The position of EU President has finally been decided, and despite long speculation surrounding various candidates – most notably regarding Tony Blair – the Belgian Prime Minister Herman Van Rompuy has landed this supposedly prestigious role.
The EU as an institution has a chequered history in many respects – especially in terms of its public representation – and the decision to have a figurehead is a progressive one, yet one which also holds inherent risks. Many in this country associate the union with bureaucracy, and regard it as a paper-pushing body rather than one which formulates policy or that makes important decisions. I think that this interpretation is overly critical, and has led to ignorance in British politics, most obviously in the form of the BNP who have abused such stereotypes to gain support for wholly unacceptable means.
However, the EU does have much to do to be recognised as a political success, in addition to its obvious progress economically. This has led to the Lisbon treaty and the creation of a European leader, someone not only to give the union notoriety and respectability in international politics, but also to pressurise constituent countries to come to decisions and be actively involved in European politics. This position, and the political results it inspires, may in many ways be a make or break development for the EU.
Tony Blair had been proclaimed as a leading candidate for the position of President, eventually gaining public support from former colleagues, such as Gordon Brown and David Milliband. However, negotiations by EU leaders, many looking for a candidate they could influence, or at least not be overshadowed by, have led to the appointment of the relatively unknown 63-year old Belgian, who has been described as ‘harmless’ and is notable for his interest in writing Haikus. Tony Blair’s failure to land this illustrious and ground-breaking role may well be a major setback for Europe.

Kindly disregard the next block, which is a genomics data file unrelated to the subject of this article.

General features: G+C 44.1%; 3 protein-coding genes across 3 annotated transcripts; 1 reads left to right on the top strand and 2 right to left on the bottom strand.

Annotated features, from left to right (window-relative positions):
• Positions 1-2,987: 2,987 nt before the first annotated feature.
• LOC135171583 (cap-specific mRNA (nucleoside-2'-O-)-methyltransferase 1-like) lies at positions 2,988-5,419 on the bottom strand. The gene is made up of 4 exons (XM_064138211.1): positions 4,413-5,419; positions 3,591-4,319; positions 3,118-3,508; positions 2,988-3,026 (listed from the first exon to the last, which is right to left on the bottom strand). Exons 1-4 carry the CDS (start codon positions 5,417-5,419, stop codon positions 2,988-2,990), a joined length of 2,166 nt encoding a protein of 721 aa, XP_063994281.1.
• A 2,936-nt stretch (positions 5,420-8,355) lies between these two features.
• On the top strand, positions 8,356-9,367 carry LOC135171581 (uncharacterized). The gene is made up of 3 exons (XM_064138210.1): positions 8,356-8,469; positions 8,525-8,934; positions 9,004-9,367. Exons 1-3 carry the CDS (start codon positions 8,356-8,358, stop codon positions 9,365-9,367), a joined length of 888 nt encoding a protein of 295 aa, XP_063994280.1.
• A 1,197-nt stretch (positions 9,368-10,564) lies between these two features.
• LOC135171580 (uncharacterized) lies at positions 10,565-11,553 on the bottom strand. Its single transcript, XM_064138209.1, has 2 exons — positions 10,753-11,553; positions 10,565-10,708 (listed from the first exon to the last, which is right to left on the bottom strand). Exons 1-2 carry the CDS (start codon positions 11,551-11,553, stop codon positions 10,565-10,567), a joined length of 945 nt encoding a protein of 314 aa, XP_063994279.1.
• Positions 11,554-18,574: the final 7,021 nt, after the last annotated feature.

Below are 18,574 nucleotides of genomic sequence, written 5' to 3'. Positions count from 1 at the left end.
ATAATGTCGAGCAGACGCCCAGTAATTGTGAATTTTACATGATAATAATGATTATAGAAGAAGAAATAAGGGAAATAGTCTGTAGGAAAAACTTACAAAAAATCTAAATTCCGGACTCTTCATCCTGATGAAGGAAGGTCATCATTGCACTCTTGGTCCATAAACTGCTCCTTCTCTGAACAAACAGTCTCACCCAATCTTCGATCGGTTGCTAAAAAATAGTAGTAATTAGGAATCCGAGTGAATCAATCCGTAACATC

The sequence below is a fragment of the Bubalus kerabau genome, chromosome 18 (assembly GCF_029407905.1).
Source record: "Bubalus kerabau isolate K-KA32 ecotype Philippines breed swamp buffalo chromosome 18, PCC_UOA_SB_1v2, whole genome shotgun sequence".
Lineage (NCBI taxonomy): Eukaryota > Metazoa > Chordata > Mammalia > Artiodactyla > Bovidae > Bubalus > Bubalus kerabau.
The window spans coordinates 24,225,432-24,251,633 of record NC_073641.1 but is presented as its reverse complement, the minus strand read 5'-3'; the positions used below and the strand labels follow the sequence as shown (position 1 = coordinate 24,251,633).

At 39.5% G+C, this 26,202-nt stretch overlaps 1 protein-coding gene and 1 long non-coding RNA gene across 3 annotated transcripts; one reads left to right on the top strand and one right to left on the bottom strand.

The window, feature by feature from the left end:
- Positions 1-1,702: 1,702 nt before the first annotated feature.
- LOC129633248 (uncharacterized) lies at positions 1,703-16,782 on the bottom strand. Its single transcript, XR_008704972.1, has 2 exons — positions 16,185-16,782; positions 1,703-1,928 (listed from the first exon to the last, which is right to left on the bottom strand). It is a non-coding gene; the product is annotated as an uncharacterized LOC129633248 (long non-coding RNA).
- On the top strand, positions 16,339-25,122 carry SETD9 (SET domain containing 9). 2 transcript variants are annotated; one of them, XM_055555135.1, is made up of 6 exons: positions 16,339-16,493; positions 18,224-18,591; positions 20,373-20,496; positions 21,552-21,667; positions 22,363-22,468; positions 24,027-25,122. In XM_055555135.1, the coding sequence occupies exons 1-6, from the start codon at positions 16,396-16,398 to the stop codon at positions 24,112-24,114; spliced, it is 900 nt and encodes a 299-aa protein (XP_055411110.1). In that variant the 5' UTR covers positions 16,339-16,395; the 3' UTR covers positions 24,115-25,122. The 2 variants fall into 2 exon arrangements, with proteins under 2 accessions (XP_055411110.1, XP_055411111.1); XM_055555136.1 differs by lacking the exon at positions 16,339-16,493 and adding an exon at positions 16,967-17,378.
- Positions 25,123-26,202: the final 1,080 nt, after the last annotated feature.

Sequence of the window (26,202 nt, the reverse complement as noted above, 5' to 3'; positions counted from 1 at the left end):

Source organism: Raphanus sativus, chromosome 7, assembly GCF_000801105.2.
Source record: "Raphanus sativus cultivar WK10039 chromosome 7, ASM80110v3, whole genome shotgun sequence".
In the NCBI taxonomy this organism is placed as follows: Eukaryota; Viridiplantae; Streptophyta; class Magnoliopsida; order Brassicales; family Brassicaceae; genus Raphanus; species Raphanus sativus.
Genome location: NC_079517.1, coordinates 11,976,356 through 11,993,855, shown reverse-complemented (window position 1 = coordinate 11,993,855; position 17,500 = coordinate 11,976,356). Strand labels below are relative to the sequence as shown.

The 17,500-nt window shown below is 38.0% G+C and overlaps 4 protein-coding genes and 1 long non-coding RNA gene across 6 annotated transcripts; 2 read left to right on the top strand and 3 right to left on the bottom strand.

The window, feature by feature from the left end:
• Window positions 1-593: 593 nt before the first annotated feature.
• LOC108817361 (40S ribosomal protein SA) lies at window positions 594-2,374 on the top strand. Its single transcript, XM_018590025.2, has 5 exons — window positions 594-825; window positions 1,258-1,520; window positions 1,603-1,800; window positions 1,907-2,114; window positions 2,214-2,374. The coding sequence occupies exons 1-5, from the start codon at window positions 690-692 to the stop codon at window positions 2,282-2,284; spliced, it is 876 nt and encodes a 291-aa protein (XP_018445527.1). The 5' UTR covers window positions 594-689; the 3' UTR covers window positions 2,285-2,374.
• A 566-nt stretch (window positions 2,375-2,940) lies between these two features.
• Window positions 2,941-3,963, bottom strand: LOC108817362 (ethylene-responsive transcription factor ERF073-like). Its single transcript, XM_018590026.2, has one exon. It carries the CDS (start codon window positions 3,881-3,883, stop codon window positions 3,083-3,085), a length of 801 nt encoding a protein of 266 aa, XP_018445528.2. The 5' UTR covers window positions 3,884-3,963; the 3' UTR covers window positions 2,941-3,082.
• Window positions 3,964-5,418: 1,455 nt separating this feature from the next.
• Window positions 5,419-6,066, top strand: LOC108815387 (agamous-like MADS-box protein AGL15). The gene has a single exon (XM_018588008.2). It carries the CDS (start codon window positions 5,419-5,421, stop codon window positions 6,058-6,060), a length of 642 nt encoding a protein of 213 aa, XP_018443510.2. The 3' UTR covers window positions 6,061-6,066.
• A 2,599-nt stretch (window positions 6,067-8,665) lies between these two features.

I agree that Blair’s Iraq war legacy and his reputation for spin were blemishes on Blair’s claim for the presidency, yet he held what no other candidate did: prestige, being described as an EU president who could ‘stop traffic’. Familiar in the world of politics, and known for his charisma and enthusiasm, Tony Blair has been one of the highest paid speakers in the world since retiring from British politics, and people do not usually pay huge sums of money to hear someone they actively despise talk to them.
The idea that Blair has no credibility in politics, or evokes negative sentiment from most people when they reflect on his tenure as Prime Minister, is simply untrue. Someone of Blair’s standing was exactly what the EU needed. He would have given the impression of a world-leading and respectable organisation, instead of a bureaucracy with more interest in the curvature of a banana than meaningful policy. With adequate resources, he may well have actually created a more cohesive and effective partnership in Europe, leading to the entity as a whole being regarded as a major world force in a way that no European country has managed since the growth of America as a world superpower.
Henry Kissinger once famously asked whom to call if he wanted to call Europe. If the European Union wanted somebody with clout to pick up that phone, then choosing Van Rompuy, a political lightweight whose biggest asset was his lack of enemies, is an undoubted mistake. The European Union presidency has the potential to be one of the most important positions on the international scene, and while our former Prime Minister may not have been perfect, he had the star quality to turn the EU into a coherent and well-respected body on the world stage. Instead the union is left with an increasingly uncertain political future, stemming from a president with no international – or even European – prestige.